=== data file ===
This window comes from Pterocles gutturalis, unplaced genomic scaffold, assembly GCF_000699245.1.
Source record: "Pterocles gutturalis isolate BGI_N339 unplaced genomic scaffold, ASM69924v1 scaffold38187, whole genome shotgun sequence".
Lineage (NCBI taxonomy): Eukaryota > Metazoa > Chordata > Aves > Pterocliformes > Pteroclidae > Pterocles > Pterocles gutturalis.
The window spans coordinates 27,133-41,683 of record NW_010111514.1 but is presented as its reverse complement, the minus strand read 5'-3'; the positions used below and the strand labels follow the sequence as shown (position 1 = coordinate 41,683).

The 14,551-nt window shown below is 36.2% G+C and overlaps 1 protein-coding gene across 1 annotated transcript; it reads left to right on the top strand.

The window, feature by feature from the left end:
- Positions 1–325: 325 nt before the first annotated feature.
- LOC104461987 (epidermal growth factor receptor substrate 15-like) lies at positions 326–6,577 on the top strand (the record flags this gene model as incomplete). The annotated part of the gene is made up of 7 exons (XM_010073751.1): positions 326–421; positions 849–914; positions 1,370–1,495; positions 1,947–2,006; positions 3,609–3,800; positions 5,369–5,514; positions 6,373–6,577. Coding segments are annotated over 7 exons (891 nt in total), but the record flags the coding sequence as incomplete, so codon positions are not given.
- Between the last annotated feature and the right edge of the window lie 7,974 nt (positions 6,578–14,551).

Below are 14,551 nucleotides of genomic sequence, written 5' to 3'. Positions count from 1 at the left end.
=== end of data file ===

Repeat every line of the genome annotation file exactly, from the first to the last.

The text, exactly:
This window comes from Pterocles gutturalis, unplaced genomic scaffold, assembly GCF_000699245.1.
Source record: "Pterocles gutturalis isolate BGI_N339 unplaced genomic scaffold, ASM69924v1 scaffold38187, whole genome shotgun sequence".
Lineage (NCBI taxonomy): Eukaryota > Metazoa > Chordata > Aves > Pterocliformes > Pteroclidae > Pterocles > Pterocles gutturalis.
The window spans coordinates 27,133-41,683 of record NW_010111514.1 but is presented as its reverse complement, the minus strand read 5'-3'; the positions used below and the strand labels follow the sequence as shown (position 1 = coordinate 41,683).

The 14,551-nt window shown below is 36.2% G+C and overlaps 1 protein-coding gene across 1 annotated transcript; it reads left to right on the top strand.

The window, feature by feature from the left end:
- Positions 1–325: 325 nt before the first annotated feature.
- LOC104461987 (epidermal growth factor receptor substrate 15-like) lies at positions 326–6,577 on the top strand (the record flags this gene model as incomplete). The annotated part of the gene is made up of 7 exons (XM_010073751.1): positions 326–421; positions 849–914; positions 1,370–1,495; positions 1,947–2,006; positions 3,609–3,800; positions 5,369–5,514; positions 6,373–6,577. Coding segments are annotated over 7 exons (891 nt in total), but the record flags the coding sequence as incomplete, so codon positions are not given.
- Between the last annotated feature and the right edge of the window lie 7,974 nt (positions 6,578–14,551).

Below are 14,551 nucleotides of genomic sequence, written 5' to 3'. Positions count from 1 at the left end.